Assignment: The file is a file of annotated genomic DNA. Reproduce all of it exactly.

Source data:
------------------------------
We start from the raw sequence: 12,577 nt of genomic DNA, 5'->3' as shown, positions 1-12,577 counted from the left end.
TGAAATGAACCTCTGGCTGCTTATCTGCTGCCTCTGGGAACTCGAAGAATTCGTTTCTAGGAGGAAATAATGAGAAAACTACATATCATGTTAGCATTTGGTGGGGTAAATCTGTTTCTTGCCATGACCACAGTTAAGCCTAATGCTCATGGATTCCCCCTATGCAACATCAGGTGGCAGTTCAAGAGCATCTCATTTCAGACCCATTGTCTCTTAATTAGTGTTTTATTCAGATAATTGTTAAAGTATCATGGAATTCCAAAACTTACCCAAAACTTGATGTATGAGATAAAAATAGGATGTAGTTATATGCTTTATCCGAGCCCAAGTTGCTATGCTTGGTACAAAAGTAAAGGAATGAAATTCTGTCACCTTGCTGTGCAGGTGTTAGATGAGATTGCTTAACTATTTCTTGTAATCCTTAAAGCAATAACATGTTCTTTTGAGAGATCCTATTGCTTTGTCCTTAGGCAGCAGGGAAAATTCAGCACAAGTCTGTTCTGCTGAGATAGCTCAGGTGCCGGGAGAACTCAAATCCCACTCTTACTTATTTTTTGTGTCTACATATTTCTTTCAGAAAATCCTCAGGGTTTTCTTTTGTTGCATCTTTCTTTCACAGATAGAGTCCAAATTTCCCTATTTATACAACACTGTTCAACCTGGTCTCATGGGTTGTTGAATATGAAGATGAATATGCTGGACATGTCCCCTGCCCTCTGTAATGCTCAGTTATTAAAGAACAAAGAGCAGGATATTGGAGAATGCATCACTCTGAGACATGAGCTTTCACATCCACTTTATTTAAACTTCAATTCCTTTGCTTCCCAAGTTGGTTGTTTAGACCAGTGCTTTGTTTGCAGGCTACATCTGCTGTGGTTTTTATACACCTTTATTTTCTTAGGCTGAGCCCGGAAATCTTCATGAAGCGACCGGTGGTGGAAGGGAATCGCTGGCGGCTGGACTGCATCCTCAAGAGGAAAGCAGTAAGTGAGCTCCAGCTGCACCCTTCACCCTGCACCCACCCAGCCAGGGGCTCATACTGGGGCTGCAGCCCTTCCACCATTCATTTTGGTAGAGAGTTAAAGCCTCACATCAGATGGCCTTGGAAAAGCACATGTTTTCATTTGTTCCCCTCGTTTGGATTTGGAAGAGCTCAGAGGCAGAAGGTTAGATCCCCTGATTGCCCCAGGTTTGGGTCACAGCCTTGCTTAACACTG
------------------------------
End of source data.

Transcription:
We start from the raw sequence: 12,577 nt of genomic DNA, 5'->3' as shown, positions 1-12,577 counted from the left end.
TGAAATGAACCTCTGGCTGCTTATCTGCTGCCTCTGGGAACTCGAAGAATTCGTTTCTAGGAGGAAATAATGAGAAAACTACATATCATGTTAGCATTTGGTGGGGTAAATCTGTTTCTTGCCATGACCACAGTTAAGCCTAATGCTCATGGATTCCCCCTATGCAACATCAGGTGGCAGTTCAAGAGCATCTCATTTCAGACCCATTGTCTCTTAATTAGTGTTTTATTCAGATAATTGTTAAAGTATCATGGAATTCCAAAACTTACCCAAAACTTGATGTATGAGATAAAAATAGGATGTAGTTATATGCTTTATCCGAGCCCAAGTTGCTATGCTTGGTACAAAAGTAAAGGAATGAAATTCTGTCACCTTGCTGTGCAGGTGTTAGATGAGATTGCTTAACTATTTCTTGTAATCCTTAAAGCAATAACATGTTCTTTTGAGAGATCCTATTGCTTTGTCCTTAGGCAGCAGGGAAAATTCAGCACAAGTCTGTTCTGCTGAGATAGCTCAGGTGCCGGGAGAACTCAAATCCCACTCTTACTTATTTTTTGTGTCTACATATTTCTTTCAGAAAATCCTCAGGGTTTTCTTTTGTTGCATCTTTCTTTCACAGATAGAGTCCAAATTTCCCTATTTATACAACACTGTTCAACCTGGTCTCATGGGTTGTTGAATATGAAGATGAATATGCTGGACATGTCCCCTGCCCTCTGTAATGCTCAGTTATTAAAGAACAAAGAGCAGGATATTGGAGAATGCATCACTCTGAGACATGAGCTTTCACATCCACTTTATTTAAACTTCAATTCCTTTGCTTCCCAAGTTGGTTGTTTAGACCAGTGCTTTGTTTGCAGGCTACATCTGCTGTGGTTTTTATACACCTTTATTTTCTTAGGCTGAGCCCGGAAATCTTCATGAAGCGACCGGTGGTGGAAGGGAATCGCTGGCGGCTGGACTGCATCCTCAAGAGGAAAGCAGTAAGTGAGCTCCAGCTGCACCCTTCACCCTGCACCCACCCAGCCAGGGGCTCATACTGGGGCTGCAGCCCTTCCACCATTCATTTTGGTAGAGAGTTAAAGCCTCACATCAGATGGCCTTGGAAAAGCACATGTTTTCATTTGTTCCCCTCGTTTGGATTTGGAAGAGCTCAGAGGCAGAAGGTTAGATCCCCTGATTGCCCCAGGTTTGGGTCACAGCCTTGCTTAACACTG